Custom variables expansion

Variables expansion in a mechanism in DSS that allows you to use some shared and reusable variables in several parts of the Studio.

You can use variables:

  • Within the code of a code-based recipe
  • Directly in some configuration fields (for example, the path of a dataset)
  • For any field in the configuration of a dataset or a recipe using the override table mechanism.

In addition, you can write some custom Python code to automatically update the values of a variable.

Here are some use cases for variables expansion:

  • You have a fairly large flow and several recipes use a global “reference date”, for example the first date for when your data is available, or the last sales date. By putting this global date in a variable, you can update it in all recipes at once.
  • You have two DSS instances, one for development and one for production. You have partitioned datasets, and use the time range dependency to aggregate some data over periods. In development, you want your tests to be fast, so you only aggregate on 7 days, while in prod, you want to aggregate data on 365 days. By using environment-specific variables and an override on the partition dependency, you can achieve this easily.

Using variables in DSS is done in two steps:

  • Defining the variable and its value in the variables table
  • Referencing the variable using variable expansion syntax

Defining variables

Variables can be defined in the Administration part of DSS, in the Variables table.

All variables are defined in a JSON object. You are free to use anything as variable name, but we recommend that you stick to “regular” names: A-z, 0-9 and underscore.


Using variables in the code of a recipe

Variables can be substituted in the code of code-based recipes.

Pig, SQL

Variables are replaced in your code using the ${} syntax. For example:

SELECT * FROM logs WHERE ip != '${logs.preprocessing.excluded_ip}';


Variables are replaced in your code using the ${} syntax. For example:

SELECT * FROM logs WHERE ip != ${hiveconf:logs.preprocessing.excluded_ip};


In Hive, you must not quote the variable expansion for a string expansion


All variables are available in a python dictionary retrieved by the dataiku.get_custom_variables() function

So for example, you can use in your code:

import dataiku
print "I am excluding %s" % (dataiku.get_custom_variables()["logs.preprocessing.excluded_ip"])


This also works in the Python notebook


The value of a variable can be retrieved with the dkuCustomVariable(name) function.

So for example, you can use in your code:



This also works in the R notebook

Using variables in configuration fields

Some select configuration fields in the DSS interface can perform variables expansion using ${variable} syntax.

For example, you can use this in the Path field of Filesystem datasets



For the specific case of Filesystem dataset paths, you can also select the prefix of a given Filesystem (or HDFS, S3, ...) connection instead of using a variable.

Here, we use this when we want to move the dataset to the analysis of another company. Partitioning could be used here too.

The variables becomes very powerful when combined with dynamically updating the variables through code.

Using override tables

Some configuration fields can directly use variables expansion, but most can’t, especially when they do not store strings. However, you can override the value of any field in the configuration of a dataset or a recipe through an override table.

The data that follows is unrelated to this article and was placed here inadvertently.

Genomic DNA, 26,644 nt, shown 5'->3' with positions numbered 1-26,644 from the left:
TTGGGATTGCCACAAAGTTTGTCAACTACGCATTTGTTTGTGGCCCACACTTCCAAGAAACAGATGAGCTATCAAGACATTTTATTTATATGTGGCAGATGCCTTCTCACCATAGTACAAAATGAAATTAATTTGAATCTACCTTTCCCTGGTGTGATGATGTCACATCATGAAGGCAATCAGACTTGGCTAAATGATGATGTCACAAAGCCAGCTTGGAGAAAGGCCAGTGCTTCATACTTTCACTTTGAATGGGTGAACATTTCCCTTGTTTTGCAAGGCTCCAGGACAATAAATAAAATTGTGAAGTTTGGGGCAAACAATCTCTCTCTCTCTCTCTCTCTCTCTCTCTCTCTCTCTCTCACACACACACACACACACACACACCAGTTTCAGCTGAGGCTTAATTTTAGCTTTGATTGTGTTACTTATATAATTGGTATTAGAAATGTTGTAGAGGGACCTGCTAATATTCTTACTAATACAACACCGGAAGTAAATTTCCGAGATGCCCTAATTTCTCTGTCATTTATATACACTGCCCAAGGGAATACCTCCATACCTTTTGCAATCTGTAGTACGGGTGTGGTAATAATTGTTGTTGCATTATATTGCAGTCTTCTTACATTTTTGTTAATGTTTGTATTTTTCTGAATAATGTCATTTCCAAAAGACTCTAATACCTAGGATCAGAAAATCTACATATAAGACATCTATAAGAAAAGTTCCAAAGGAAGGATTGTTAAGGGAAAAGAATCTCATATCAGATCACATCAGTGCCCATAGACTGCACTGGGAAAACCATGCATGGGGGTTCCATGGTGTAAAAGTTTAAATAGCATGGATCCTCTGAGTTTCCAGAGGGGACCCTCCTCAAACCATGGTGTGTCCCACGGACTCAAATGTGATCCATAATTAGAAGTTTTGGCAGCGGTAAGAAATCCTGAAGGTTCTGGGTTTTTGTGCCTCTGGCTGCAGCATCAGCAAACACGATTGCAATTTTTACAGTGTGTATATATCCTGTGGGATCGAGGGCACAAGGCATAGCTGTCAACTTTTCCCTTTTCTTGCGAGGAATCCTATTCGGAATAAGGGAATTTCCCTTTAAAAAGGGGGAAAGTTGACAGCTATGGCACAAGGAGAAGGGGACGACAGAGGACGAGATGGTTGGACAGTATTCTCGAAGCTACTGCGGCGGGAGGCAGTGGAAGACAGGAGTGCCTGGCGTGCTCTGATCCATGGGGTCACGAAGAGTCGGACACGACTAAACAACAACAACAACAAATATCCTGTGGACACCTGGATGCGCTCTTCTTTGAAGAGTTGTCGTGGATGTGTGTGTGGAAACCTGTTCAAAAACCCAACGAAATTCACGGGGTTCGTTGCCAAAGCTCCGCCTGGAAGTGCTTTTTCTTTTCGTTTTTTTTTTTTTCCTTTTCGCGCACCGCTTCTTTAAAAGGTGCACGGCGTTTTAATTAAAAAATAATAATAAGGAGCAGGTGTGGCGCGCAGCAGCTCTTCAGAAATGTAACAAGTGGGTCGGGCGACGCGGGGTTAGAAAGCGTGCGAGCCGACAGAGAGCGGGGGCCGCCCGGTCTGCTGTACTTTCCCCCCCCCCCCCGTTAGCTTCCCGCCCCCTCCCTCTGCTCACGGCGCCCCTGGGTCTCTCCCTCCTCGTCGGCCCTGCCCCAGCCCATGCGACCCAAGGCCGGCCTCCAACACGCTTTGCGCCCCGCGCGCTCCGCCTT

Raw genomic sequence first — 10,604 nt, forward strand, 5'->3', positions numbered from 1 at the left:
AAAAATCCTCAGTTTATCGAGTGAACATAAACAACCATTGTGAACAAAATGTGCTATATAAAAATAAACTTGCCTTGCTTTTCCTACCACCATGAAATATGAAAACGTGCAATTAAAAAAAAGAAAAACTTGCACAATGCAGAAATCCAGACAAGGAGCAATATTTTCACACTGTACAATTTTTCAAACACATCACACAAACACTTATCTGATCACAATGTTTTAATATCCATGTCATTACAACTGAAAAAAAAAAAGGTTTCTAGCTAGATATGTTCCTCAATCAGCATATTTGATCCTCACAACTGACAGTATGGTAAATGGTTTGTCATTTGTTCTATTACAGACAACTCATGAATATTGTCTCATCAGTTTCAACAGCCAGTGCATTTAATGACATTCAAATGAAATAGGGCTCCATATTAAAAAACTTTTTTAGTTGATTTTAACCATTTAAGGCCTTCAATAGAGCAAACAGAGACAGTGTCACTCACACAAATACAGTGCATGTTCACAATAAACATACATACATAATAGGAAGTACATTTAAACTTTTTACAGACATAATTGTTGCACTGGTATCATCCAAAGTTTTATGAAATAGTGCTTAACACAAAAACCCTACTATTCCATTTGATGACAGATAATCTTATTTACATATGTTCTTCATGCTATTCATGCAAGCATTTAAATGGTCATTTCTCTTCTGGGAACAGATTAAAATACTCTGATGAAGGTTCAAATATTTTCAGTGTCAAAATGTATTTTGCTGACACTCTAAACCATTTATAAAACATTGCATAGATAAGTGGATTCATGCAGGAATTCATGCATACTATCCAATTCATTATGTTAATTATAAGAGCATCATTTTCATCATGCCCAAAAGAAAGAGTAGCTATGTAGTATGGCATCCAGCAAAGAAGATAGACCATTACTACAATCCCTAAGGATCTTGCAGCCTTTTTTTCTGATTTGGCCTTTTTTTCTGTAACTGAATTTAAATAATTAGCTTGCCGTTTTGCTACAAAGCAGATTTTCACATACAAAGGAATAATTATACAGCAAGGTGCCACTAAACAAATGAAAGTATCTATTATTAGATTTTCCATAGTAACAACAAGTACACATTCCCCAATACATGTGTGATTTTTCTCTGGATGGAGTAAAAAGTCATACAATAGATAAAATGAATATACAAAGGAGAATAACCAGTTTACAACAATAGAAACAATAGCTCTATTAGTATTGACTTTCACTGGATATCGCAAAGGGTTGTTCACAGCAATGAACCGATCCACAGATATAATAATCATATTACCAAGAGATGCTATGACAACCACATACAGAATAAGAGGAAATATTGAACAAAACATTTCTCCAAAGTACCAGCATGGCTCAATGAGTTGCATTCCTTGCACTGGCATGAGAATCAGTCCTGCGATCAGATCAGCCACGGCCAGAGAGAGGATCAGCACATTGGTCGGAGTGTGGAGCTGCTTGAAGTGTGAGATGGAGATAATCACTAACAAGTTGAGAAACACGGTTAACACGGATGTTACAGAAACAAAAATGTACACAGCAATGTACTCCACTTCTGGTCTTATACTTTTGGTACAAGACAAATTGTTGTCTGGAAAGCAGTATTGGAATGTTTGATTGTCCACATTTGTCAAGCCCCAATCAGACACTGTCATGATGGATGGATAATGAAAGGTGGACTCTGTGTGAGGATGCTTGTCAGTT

For example, we want to use a variable for the number of days aggregated in a Time range dimension.


In the recipe screen, this icon variable_icon leads us to the override table:


We see the JSON configuration of our recipe and we can now override any value. Here, we want to override the “fromOffset” value of the first partition dependency. Its “path” in the configuration is : partitionDeps[0].params.fromOffset.

So we add an override on this path


When we save and run the recipe, the “2” that was present gets overriden by the current value of the variable.


When using an override on a variable, the override is not visible in the interface itself. You still always see the non-overriden value (“2” in our case).

The override variables icon, however, turns red when an override is active.

Modifying the value of variables

In most cases, you will modify the values of variables from time to time, manually in the administration UI.

There are two other ways to modify the values of variables.

Environment-specific variables

The variables defined in the administration interface are store in the config/variables.json file.

In addition, if you create in your DSS DataDir a file named local/variables.json, the values in this file will override the values defined in the administration interface. This is a great way to have specific dev/prod settings, by copying the “config” folder but not the “local” folder.

Update variables with code

You can write a snippet of Python code to compute the values of the variables. Your code runs:

  • Manually, when you click on the “Execute update” button in the Administration part
  • Automatically each time you start a job. The values computed by this are used only for this job

One important use case for this is integration with enterprise data catalogs. If you have a centralized service that is able to tell you the location of a given data source (and that location regularly changes), then it’s a good idea to put this location in a variable, and to write some code to update the value of this variable (by doing an API call to your centralized service).

Your code must contain a get_variables function that returns a Python dictionary. Each entry of the dictionary will become the value of one variable.